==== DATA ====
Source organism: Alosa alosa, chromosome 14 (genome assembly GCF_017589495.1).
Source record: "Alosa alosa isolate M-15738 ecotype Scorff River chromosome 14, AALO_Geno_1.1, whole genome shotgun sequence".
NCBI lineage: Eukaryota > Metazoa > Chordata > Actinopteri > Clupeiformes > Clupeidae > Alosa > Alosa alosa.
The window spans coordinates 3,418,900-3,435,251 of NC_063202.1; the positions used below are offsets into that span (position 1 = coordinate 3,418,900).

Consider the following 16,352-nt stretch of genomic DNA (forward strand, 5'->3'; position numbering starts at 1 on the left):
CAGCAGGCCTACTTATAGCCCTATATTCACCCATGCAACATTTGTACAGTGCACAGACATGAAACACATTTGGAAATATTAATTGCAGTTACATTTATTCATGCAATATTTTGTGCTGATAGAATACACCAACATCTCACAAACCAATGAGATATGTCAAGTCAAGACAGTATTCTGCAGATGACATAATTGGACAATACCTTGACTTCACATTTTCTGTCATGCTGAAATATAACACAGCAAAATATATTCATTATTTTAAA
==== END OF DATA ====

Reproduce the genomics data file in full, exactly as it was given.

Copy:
Source organism: Alosa alosa, chromosome 14 (genome assembly GCF_017589495.1).
Source record: "Alosa alosa isolate M-15738 ecotype Scorff River chromosome 14, AALO_Geno_1.1, whole genome shotgun sequence".
NCBI lineage: Eukaryota > Metazoa > Chordata > Actinopteri > Clupeiformes > Clupeidae > Alosa > Alosa alosa.
The window spans coordinates 3,418,900-3,435,251 of NC_063202.1; the positions used below are offsets into that span (position 1 = coordinate 3,418,900).

Consider the following 16,352-nt stretch of genomic DNA (forward strand, 5'->3'; position numbering starts at 1 on the left):
CAGCAGGCCTACTTATAGCCCTATATTCACCCATGCAACATTTGTACAGTGCACAGACATGAAACACATTTGGAAATATTAATTGCAGTTACATTTATTCATGCAATATTTTGTGCTGATAGAATACACCAACATCTCACAAACCAATGAGATATGTCAAGTCAAGACAGTATTCTGCAGATGACATAATTGGACAATACCTTGACTTCACATTTTCTGTCATGCTGAAATATAACACAGCAAAATATATTCATTATTTTAAA